LAMP Certified Practitioner (LCP) Profile: Stephannie Brajot, M.A., CCC-SLP
Speech-Language Pathologist Stephannie Brajot began her career in a busy clinic with children who had been working on single sounds for months with little-to-no functional progress. “Their frustration was palpable,” recalls Stephannie. “I had to find another way to help get kids communicating in ways beyond speech and simplified pictures with no nuance or range.”
She discovered LAMP Words for Life® in 2012 after disappointing experiences with other speech-generating devices (SGDs). “I could see right away that this design was simultaneously uniform yet customizable, plus it was easy to use,” she says. “It was my new path forward, and it wasn't long before I became LAMP certified.”
Language development in a safe environment
Ten years ago, Stephannie founded Pivot Point Speech Therapy in Athens, Ohio, where she uses an iPad® with the LAMP Words for Life app to help her clients – most of whom are autistic, non-speaking children ages three to 10.
“I believe that birth through age five is the most critical stage of development and that this is where I can have the most influence on cultivating positive and functional neural pathways through coregulation and PLAY!” she says. Pivot Point’s therapy yurt and farm – which she calls a “total paradigm shift both professionally and personally” – creates an environment to build relationships with clients through a variety of shared experiences like riding a pony, throwing rocks in the pond, or just walking through the woods. They use LAMP to say “let’s go” or “ride horse” or “more that,” but the kids also have access to quiet spaces to process and be still when needed.
“This fluid environment where we can be inside or outside, with animals or without, running or at the table, in sand or water, and so on has been so critical to balancing emotional state, sensory regulation, and cognitive load – not only for the kids, but also the parents,” insists Stephannie.
She’s tried to create a place where both kids and adults can be their authentic selves in an emotionally safe environment. “In my experience there's no better place to do that than in nature and/or with animals. We have rabbits, dogs, horses, and sheep that I build many activities around, even if it's just saying, "I don't like horses!" she says.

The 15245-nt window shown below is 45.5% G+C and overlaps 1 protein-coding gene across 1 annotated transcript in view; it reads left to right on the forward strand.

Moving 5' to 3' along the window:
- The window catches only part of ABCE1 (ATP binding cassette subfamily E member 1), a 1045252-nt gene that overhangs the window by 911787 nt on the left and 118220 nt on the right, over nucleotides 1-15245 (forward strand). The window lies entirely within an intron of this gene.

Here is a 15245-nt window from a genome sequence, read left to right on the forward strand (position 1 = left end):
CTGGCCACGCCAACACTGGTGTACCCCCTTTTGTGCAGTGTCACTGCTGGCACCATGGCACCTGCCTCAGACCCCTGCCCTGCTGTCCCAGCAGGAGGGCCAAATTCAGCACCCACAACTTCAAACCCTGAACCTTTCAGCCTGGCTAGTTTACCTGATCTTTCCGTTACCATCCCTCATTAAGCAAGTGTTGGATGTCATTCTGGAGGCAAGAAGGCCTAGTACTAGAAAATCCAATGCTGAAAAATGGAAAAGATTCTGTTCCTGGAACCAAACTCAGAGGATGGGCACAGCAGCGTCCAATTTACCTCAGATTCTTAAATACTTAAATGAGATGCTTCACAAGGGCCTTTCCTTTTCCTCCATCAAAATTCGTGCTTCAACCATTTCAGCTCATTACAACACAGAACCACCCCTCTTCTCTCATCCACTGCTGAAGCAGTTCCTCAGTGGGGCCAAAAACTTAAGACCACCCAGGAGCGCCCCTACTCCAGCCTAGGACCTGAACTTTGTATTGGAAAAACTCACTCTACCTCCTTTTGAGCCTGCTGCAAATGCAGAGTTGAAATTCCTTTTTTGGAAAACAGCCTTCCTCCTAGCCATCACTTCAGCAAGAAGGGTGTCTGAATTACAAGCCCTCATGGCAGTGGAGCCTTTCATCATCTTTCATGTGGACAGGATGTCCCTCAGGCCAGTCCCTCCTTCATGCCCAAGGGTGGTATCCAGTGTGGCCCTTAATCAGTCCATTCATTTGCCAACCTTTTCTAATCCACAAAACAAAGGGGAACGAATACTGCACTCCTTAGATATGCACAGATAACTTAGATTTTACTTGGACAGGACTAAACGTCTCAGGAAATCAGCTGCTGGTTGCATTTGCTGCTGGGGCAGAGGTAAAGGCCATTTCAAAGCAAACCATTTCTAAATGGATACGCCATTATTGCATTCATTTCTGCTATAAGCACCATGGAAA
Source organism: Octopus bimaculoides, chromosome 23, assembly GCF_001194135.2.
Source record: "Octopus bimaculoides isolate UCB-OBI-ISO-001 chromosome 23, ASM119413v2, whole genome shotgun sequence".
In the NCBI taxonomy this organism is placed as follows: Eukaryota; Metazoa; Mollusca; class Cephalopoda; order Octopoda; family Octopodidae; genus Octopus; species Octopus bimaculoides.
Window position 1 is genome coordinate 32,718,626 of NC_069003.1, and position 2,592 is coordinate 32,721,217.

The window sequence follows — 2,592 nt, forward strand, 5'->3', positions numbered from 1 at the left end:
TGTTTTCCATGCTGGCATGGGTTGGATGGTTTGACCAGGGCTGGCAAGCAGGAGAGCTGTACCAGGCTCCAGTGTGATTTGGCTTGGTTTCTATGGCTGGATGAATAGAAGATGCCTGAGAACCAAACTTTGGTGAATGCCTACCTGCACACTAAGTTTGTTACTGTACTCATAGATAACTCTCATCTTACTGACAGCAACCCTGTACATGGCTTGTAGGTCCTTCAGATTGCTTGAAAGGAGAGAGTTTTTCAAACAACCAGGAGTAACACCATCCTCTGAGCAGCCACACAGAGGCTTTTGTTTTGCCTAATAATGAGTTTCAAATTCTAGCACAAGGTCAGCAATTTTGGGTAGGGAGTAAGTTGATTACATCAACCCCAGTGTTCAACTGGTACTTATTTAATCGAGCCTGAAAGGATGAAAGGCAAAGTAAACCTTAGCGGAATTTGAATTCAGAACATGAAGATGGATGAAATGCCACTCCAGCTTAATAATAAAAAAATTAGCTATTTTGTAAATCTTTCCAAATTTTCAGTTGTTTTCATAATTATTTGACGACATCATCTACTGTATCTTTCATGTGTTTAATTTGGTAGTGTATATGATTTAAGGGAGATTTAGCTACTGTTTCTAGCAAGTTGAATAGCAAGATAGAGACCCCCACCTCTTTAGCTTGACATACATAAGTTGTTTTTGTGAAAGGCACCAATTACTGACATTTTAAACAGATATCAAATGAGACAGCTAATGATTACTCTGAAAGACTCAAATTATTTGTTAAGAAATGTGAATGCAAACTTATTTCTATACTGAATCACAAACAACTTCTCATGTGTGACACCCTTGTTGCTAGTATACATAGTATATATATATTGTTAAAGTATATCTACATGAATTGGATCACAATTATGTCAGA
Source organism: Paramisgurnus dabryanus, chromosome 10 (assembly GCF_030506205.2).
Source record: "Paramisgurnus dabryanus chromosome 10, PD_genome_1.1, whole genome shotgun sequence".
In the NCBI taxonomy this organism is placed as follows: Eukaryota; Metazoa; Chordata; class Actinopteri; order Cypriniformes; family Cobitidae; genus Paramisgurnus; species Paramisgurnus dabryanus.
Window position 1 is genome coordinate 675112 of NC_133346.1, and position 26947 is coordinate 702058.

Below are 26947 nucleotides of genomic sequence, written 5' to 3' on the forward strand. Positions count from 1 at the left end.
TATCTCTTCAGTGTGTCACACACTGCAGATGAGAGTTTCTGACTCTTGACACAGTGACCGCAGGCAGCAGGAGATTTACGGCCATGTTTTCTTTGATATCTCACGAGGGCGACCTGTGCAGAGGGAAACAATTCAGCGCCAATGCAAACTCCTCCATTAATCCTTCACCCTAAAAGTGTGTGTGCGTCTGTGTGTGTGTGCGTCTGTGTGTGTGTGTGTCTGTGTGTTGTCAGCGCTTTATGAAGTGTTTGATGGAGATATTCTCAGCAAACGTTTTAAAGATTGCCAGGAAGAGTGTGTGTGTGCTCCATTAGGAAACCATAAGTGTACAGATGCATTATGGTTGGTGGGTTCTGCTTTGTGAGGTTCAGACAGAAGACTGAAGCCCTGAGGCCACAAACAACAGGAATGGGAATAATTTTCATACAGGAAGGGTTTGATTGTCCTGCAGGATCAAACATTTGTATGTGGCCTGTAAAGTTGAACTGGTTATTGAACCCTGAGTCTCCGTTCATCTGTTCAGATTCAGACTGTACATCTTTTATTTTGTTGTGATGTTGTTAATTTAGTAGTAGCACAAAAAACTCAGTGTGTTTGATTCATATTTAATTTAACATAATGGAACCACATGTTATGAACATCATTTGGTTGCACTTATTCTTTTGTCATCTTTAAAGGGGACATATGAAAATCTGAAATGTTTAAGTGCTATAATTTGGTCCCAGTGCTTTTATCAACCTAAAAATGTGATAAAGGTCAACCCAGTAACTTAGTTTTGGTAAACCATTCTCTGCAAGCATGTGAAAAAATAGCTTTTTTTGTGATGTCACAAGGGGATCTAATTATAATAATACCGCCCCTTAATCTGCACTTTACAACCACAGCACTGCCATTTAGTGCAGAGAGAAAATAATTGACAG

Child-led engagement with AAC
Like any therapy approach, learning LAMP Words for Life has its challenges. Stephannie explains that many people assume that learning where all the words are will be the hard part of learning LAMP WFL, but that's actually the easy part. Implementation of the device and inspiring a child to use it independently, in meaningful contexts for the child is the most difficult part. “Many parents, teachers, and well-meaning caregivers try to force the device too much, with too little modeling and too high expectations,” says Stephannie. “Instead, I pay close attention to what motivates each child and what he or she is thinking about.”
This approach has led Stephannie to observe many breakthroughs with LAMP over the years. One of those moments came from a non-speaking four-year-old boy that Stephannie described as a touching experience she will never forget. This boy had grown to love Stephannie’s horse, Willow. When his family's dog, Onyx, passed away, even though we had never used the words “death" or "died," he independently hit the name of the horse who had died six months earlier. “He hit ‘want Onyx Willow’ over and over,” recalls Stephannie. “We really believe he was saying he missed these beloved pets who had passed away. It was remarkable.”
Providing parent support
She also says when providing therapy to autistic children, she spends as much if not more time molding the parents’ behaviors and perspectives to help the child. “Parents also need encouragement, patience, and kindness,” says Stephannie. “Parents and caretakers are exhausted, worried, tired, and often feel their child’s difficulty may confirm they are ‘a terrible parent.’ Even if it’s the furthest thing from the truth, these feelings are real and can not be ignored by an effective therapist.”
For parents who may find their child with a SGD in the future, Stephannie encourages them to find a speech language pathologist (SLP) who views their child through a strength-based model and embraces neurodiversity. She also wants people to remember that the device is for the child’s voice, thoughts, feelings, and questions. “We must think about what the child wants to say, not what we the adults want,” says Stephannie. “For example, a teacher wanted me to put the word ‘sit’ on a child's device. I said, ‘Only if you can give me an example of when the child needs to use the word 'sit', but he did not.’”
The combination of Language Acquisition through Motor Planning™ (LAMP) therapy approach and Stephannie’s outdoor, play-based, collaborative therapy environment results in the kids and a therapist who make significantly more progress than they did in a more traditional clinical space. “When I see the spark in a child's eye when they realize what these new skills mean, or when I see a parent have their first real conversation with their child, it is transformative, inspiring, and very moving,” she says.
Learn more about the Language Acquisition through Motor Planning (LAMP) therapy approach and how to become a LAMP Certified Professional.